Yellow dandelion-type flowers can be difficult to tell apart, a situation not helped by three of the genera having common names that start with hawk, namely, hawkweeds, hawksbeards and hawkbits. Except for some very rare species hawkbits, dandelions and catsears can be distinguished from the rest by the absence of leaves along the flowering stem. Dandelions contain a milky juice, catsears have chaffy scales among their florets and hawkbits have neither. Rough hawkbit is a short, grassland perennial with a very hairy stem that swells slightly at the top. The solitary flowers, which are in bloom from late May to October, are a rich golden yellow with the outer florets often reddish or orange and the bracts behind the flower appearing very shaggy. The leaves which make up the basal rosette are long and bluntly lobed.
Rough hawkbit is a slow-growing, rosette-forming perennial of dry, neutral or calcareous soils. Its ability to regenerate after close cutting or grazing from buds present on the stock allows it to persist within pastures but it can also be found in hay meadows, rock ledges, quarries and road verges. It is suppressed by larger species in rank vegetation so tends to disappear from neglected grasslands or nutrient rich sites. Rough hawbit’s deep tap root sustains it through summer when maximum shoot growth occurs. In established pastures the plant slowly spreads by means of adventitious roots but in more open ground regeneration is mainly by means of its wind dispersed seed.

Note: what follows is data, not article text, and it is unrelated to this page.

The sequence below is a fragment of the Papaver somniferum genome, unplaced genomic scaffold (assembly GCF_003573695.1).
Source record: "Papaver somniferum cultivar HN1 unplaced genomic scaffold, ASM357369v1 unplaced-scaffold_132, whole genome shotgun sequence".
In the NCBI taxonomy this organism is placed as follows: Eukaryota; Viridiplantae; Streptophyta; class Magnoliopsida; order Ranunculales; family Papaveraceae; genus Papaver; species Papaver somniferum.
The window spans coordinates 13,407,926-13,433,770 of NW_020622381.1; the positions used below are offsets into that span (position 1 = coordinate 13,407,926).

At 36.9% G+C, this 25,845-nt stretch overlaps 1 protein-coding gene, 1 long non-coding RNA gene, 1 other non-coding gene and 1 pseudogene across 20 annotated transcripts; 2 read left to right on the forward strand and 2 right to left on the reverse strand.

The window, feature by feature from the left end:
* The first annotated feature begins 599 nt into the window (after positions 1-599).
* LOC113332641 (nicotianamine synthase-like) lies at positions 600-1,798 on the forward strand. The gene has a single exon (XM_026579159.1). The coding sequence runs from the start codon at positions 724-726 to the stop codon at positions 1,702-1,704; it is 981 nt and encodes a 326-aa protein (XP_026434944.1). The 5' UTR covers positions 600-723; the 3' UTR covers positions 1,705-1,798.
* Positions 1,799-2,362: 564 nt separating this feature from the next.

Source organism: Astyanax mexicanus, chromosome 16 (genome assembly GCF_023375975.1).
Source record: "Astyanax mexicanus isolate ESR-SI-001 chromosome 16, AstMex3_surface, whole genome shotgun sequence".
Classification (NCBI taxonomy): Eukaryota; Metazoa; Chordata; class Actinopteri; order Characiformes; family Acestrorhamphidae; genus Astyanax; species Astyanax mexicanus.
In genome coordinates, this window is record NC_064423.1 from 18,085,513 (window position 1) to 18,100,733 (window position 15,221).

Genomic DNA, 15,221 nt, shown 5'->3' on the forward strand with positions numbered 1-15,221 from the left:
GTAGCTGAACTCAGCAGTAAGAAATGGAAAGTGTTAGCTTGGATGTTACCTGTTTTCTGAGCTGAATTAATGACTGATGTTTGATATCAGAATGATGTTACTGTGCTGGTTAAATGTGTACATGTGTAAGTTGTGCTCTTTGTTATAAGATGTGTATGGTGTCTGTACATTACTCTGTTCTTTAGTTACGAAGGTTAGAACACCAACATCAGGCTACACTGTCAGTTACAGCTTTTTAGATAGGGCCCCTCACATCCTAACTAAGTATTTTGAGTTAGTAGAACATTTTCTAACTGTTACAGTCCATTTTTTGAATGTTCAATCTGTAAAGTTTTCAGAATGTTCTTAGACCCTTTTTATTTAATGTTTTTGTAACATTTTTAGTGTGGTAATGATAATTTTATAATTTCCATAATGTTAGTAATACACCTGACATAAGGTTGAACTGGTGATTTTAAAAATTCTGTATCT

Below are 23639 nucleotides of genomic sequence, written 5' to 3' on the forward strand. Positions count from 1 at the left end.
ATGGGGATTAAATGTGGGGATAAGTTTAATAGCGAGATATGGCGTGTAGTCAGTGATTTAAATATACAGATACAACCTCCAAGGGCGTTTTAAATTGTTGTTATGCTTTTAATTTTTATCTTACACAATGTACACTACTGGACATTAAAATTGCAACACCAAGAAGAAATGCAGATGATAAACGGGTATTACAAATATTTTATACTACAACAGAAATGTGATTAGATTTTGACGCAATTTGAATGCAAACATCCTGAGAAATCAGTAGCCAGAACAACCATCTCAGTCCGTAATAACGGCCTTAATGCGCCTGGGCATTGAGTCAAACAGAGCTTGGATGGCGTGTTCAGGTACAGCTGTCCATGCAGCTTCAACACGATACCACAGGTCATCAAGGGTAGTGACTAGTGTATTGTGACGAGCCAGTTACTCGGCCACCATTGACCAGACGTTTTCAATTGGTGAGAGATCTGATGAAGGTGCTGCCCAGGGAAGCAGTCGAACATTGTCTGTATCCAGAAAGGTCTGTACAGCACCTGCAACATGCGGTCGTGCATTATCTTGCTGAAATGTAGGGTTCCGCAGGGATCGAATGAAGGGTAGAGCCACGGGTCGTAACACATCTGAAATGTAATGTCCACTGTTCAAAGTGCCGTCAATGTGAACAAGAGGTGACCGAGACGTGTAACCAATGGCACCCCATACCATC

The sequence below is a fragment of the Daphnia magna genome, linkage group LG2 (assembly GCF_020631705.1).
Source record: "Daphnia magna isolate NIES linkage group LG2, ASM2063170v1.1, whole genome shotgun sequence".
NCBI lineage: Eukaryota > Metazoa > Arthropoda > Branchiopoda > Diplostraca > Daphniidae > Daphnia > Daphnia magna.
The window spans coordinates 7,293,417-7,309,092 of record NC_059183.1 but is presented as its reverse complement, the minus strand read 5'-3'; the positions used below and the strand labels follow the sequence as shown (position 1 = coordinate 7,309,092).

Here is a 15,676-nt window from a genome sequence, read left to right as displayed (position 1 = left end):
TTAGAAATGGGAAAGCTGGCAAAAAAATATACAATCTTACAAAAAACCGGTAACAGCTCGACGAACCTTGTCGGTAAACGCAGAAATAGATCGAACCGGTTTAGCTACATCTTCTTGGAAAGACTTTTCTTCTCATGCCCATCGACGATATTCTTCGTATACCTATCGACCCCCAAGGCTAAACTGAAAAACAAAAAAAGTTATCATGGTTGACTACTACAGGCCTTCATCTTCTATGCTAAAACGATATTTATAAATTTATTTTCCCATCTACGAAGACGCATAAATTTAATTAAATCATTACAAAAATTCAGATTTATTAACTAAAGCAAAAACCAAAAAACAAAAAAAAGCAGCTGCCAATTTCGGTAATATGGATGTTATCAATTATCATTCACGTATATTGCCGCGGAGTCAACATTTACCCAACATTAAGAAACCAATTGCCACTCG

Seed is best sown in the autumn but can be used at any time of the year.